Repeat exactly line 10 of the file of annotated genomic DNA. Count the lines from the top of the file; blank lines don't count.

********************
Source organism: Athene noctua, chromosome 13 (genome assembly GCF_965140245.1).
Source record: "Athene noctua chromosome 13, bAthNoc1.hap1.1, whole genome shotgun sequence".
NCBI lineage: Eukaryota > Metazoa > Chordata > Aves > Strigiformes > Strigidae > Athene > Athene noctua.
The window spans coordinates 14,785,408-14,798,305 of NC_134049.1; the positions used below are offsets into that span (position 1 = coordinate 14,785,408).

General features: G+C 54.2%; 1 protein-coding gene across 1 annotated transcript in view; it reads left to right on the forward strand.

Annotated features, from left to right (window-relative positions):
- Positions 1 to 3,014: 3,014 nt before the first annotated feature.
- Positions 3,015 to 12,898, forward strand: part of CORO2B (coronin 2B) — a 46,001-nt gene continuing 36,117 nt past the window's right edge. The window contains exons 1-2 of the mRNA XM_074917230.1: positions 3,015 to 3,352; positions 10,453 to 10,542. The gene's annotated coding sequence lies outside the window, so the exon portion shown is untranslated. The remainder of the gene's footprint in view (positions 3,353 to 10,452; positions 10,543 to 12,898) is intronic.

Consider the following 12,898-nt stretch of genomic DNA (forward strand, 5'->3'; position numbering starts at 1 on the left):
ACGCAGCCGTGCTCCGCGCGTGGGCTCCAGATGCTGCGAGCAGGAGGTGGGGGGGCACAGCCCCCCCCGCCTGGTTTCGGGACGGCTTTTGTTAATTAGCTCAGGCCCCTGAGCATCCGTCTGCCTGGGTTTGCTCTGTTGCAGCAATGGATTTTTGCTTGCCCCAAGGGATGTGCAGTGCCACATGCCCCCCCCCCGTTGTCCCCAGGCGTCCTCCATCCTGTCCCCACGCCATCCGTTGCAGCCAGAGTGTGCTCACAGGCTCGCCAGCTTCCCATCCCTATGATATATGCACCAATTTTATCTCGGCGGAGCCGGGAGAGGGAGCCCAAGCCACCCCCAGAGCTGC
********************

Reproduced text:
ACGCAGCCGTGCTCCGCGCGTGGGCTCCAGATGCTGCGAGCAGGAGGTGGGGGGGCACAGCCCCCCCCGCCTGGTTTCGGGACGGCTTTTGTTAATTAGCTCAGGCCCCTGAGCATCCGTCTGCCTGGGTTTGCTCTGTTGCAGCAATGGATTTTTGCTTGCCCCAAGGGATGTGCAGTGCCACATGCCCCCCCCCCGTTGTCCCCAGGCGTCCTCCATCCTGTCCCCACGCCATCCGTTGCAGCCAGAGTGTGCTCACAGGCTCGCCAGCTTCCCATCCCTATGATATATGCACCAATTTTATCTCGGCGGAGCCGGGAGAGGGAGCCCAAGCCACCCCCAGAGCTGC